Suica is the only transit card in the world on mobile that covers both high-speed rail and regular transit. Apple Pay Suica can be used for eTicket Shinkansen travel on all Shinkansen lines and ticketless travel in designated regions on JR East Shinkansen lines. However, Shinkansen eTickets are more about convenience over price: paper tickets usually have better discounts unless you dig deeper into the system.
JR Central/JR West created and uses the EX system (smartEx and Express Reserve) that links a online eTicket to a preregistered plastic transit smartcard number for travel on Tokaido (Tokyo~Osaka) Sanyo (Osaka~Hakata) Shinkansen. It is not ticketing for mobile devices because JR Central/JR West don’t have a Mobile Suica-like transit card system. In this case Apple Pay Suica is just another linked transit card number, EX doesn’t know or care if it’s a real card or not.
JR East also offers ticketless Shinkansen travel for any Touch and Go service registered Apple Pay Suica or plastic transit IC card. Just like EX, the Touch and Go system doesn’t know or care if it’s a real card or not.
Changes in 2020
Nothing has been announced but here are some expected changes coming in April 2020.
New JR East eTicket system covering both Shinkansen and regular express trains for both Mobile Suica (Apple Pay Suica, Google Pay Suica, Osaifu Keitai) and registered plastic transit cards of all colors (ICOCA, PASMO, etc.). In some ways it will resemble EX with a new JR East banded eTicket app and matching online site, but it will also be Mobile Suica savvy.
New Suica App that will be highly integrated the new e-Ticket service and finally multi-lingual. I hope that EX service will be integrated into the new Suica App as well, but this might a feature that will have to wait until Super Suica in April 2021.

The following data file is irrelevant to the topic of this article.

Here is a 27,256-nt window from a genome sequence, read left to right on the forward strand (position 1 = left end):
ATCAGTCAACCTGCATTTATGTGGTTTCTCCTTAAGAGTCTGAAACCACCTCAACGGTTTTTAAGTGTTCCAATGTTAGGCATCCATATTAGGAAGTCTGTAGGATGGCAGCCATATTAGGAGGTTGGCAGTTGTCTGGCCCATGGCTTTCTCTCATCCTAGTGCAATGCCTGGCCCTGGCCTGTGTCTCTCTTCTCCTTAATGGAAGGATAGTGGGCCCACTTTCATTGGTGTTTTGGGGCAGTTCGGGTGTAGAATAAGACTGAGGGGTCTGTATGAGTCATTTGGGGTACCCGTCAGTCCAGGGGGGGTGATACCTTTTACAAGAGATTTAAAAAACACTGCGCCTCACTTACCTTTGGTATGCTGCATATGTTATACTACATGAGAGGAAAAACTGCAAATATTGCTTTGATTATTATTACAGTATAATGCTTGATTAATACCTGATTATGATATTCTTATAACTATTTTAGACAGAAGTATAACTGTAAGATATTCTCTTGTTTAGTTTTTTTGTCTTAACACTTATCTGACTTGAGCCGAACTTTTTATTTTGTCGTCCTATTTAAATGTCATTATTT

JR East has said that they hope to expand the ticketless Touch and Go Shinkansen travel region, but I suspect this is another feature that will have to wait for Super Suica when the current ¥20,000 Suica SF balance limit will likely be raised, or even doubled.
In any event, Shinkansen eTicket services will greatly improve in 2020 and beyond. It will be fun.
Mobile Suica maintenance is a regular nightly occurrence from 1am~4am with longer once a month sessions. The July 6~7 and July 20~21 Suica system maintenance work is very unusual for both the time, 9pm~5am on each night, and the reach: both Mobile Suica and JR East station Suica ticket machine services are going offline.
A big glitch happened yesterday evening May 24 at 18:00: the Mobile Suica Shinkansen eTicket service went down. Some Apple Pay Suica users experienced performance issues with Suica Recharge in Wallet and adding new Suica cards to Wallet during the outage, Mobile Suica users on Android were affected as well. All services were restored as of May 25 5:30 am local Tokyo time.
During the service outage Mobile Suica users on iPhone (Suica App) and Android (Mobile Suica App) who purchased Shinkansen eTickets could not download purchased eTickets to their device, make any online changes to purchased eTickets, or purchase new eTickets.
JR East will refund any Mobile Suica Shinkansen eTickets that were purchased or could not be used during the service outage. JR East also stresses that any unsuccessful Suica Recharge attempts are not charged to bank cards. See the JR East Support page (Japanese language only) for details and use the link to apply online for a eTicket refund (Japanese language only).